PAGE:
Over the summer, I fished a copy of Greg Bear's 1985 novel Eon out of my local library's free pile. It had all of the hallmarks of something that I'd likely enjoy reading: a story involving a big dumb object and the fate of the Earth, clad in one of those covers you just don't see anymore. I carried it home and stuck it up on my to-read shelf, and in the months since, it's been one of those books that's beckone whenever I happen to look in its direction.
I started reading it this weekend when his wife, Astrid Bear, revealed that he had a stroke and wouldn't awaken: per his will, he would be taken off life support. He passed away yesterday at the age of 71 shortly thereafter. His passing is a huge loss for the science fiction community: a number of authors and fans have recounted his kindness, generosity, and humor, while explaining how his works impacted them.
I encountered only a handful of Bear's works over the course of my time as a reader. I distinctly remember reading his 1999 novel Darwin's Radio while in high school (It's definitely a book that flew over my head at the time), while I also picked up his 2000 Star Wars novel Rogue Planet (it's probably one of the weirder books in the franchise), and later dipped into his Halo Forerunner trilogy. Along the way, I picked up his 2011 book Hull Zero Three a couple of years later, his military SF book War Dogs, in both cases coming away from them finding them somewhat wanting, but if there's anything I've learned about looking back at a book with that reaction, it's that I missed something along the way or didn't quite understand what they were going for in the first place. With Eon, I'm enjoying everything he's putting down: fifty pages in, and I've had my mind blown several times already, with much more promised to come.
Born on August 20th, 1951, Bear published his first short story, "Destroyer" at the age of 16 in Famous Science Fiction's Winter 1967/1967 issue, and began publishing in earnest in the 1970s, in magazines and anthologies like Analog, Galaxy, Universe, New Dimensions, and others before capping off the decade with his first novel, 1979's Hegira.
According to Adam Roberts in The History of Science Fiction, Bear was part of a new wave of science fiction writers that rose to prominence in the 1980s. In 1983, Bear published "Blood Music", which earned him the Hugo and Nebula awards for Best Novelette (he later expanded it into a novel in 1985, which earned him nods for both awards, plus some others), while in books like Eon and The Forge of God he took on big questions about our place in the universe and the very nature of intelligence and awareness.
If science fiction had long been the genre of hard science adherents in the 1950s-1970s, the coming wave of scientific advances in computing and biology held more than enough potential in the 1980s. "Blood Magic seemed to herald a new age of 'hard sf' based on the metaphoric nut and bold of cellular and genetic technology rather than the real rivet of spaceships or the plugged-in-sex-drugs-rock-and-roll of cyberpunk," wrote Camille Bacon-Smith in her 2000 survey of the genre, Science Fiction Culture, "but few could give to cellular biology the transcendence that rocket ships had given to technological destiny."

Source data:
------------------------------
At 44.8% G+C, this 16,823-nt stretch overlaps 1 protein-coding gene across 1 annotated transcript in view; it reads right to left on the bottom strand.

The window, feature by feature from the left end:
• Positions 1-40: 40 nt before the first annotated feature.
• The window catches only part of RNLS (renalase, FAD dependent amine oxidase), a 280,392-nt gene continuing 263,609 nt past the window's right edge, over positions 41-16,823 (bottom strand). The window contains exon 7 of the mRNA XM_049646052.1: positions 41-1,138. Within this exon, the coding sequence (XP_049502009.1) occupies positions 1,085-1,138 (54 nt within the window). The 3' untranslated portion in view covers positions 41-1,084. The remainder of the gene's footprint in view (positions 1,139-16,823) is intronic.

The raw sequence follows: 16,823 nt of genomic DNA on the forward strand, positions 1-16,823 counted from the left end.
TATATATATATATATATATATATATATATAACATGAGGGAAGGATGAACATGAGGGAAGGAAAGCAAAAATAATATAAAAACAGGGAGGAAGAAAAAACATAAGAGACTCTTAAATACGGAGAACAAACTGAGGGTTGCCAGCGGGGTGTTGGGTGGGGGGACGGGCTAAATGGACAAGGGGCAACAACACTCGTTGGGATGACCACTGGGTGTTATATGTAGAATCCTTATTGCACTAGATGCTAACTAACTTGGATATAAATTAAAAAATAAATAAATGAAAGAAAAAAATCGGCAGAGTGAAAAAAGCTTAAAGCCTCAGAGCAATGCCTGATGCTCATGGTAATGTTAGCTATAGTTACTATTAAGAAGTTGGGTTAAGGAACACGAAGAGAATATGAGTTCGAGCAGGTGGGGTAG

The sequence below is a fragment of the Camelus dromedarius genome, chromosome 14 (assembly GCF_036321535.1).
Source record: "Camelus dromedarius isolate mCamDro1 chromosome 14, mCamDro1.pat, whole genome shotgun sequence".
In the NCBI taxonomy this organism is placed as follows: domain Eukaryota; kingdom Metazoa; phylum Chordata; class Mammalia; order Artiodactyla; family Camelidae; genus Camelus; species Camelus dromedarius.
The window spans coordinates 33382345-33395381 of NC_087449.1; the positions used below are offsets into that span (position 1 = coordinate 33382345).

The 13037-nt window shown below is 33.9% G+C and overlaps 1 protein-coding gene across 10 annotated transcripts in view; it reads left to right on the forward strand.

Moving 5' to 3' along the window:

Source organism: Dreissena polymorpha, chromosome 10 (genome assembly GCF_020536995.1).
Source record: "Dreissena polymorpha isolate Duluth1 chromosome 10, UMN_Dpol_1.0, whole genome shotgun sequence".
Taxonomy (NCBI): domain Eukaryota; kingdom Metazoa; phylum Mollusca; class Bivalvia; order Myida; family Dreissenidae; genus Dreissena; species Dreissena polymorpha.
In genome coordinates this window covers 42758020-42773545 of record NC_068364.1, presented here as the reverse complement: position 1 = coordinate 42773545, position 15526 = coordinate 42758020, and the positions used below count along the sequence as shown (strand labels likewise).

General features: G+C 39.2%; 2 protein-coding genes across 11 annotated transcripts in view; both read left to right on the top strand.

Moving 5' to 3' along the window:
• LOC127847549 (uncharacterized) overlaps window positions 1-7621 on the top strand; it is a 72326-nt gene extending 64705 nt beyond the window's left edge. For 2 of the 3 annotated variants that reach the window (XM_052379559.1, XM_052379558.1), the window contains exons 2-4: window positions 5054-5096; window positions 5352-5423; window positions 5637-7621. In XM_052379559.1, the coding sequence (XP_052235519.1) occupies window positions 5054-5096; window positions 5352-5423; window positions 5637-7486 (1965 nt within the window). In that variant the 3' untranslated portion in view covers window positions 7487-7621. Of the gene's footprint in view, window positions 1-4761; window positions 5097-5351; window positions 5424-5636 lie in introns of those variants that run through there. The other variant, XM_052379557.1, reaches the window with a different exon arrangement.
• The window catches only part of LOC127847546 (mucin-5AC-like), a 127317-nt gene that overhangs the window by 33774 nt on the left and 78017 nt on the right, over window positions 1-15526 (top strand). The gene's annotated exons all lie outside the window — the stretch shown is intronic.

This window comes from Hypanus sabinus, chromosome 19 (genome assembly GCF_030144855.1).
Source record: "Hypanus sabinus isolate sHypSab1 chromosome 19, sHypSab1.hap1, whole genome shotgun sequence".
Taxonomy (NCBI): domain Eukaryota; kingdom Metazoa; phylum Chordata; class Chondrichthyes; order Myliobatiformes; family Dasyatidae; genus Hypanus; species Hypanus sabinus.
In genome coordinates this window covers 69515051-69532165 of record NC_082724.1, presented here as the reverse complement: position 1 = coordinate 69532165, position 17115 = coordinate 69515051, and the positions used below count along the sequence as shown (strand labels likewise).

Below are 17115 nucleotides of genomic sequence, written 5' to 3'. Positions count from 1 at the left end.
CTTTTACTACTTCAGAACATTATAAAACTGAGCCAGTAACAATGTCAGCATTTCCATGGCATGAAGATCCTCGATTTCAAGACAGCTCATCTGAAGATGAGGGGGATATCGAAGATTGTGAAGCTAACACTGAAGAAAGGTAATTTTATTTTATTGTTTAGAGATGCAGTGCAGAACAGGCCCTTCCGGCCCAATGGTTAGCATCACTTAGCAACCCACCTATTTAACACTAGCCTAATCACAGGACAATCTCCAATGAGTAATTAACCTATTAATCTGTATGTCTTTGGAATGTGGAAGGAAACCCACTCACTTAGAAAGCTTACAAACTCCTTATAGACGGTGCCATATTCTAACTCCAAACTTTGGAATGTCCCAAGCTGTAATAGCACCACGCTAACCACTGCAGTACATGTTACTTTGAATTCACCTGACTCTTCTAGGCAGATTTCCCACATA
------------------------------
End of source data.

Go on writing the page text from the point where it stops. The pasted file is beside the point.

Indeed, Bear continued to blend biology and physics together in compelling ways: Darwin's Radio imagined how strange illnesses could unlock the evolutionary potential embedded in our genes, while in Rogue Planet, he introduced a living planet that would (retro-canonically) have some big implications in the direction of the Star Wars EU.
Bear was more than just a writer within the science fiction community: he led SFWA at the end of the 1980s as its president, severed on the board of advisors for the Museum of Science Fiction in Washington DC, and was a long-standing instructor for the Clarion West Writers Workshop. His final novel was The Unfinished Land, a fantasy novel published in February 2021.
Bear was one of those authors that I'd come across over the years, but never had the pleasure of interviewing. (I did interview Astrid for Cosplay: A History, and had my Dune/Foundation podcast project gotten up off the ground a couple of years ago, he was on my short list of folks to chat with.)
While reading up on his career, I couldn't help but be heartened by the enthusiasm that I caught from a brief couple of paragraphs in Patti Perret's excellent book The Faces of Science Fiction: Intimate portraits of the men and women who shape the way we look at the future: "I'm having the time of my life. I've wanted to be (and have been) a writer since I was eight years old, perhaps even before that... The writing is not easy. It's frequently hard and painful work. And I can think of no greater joy."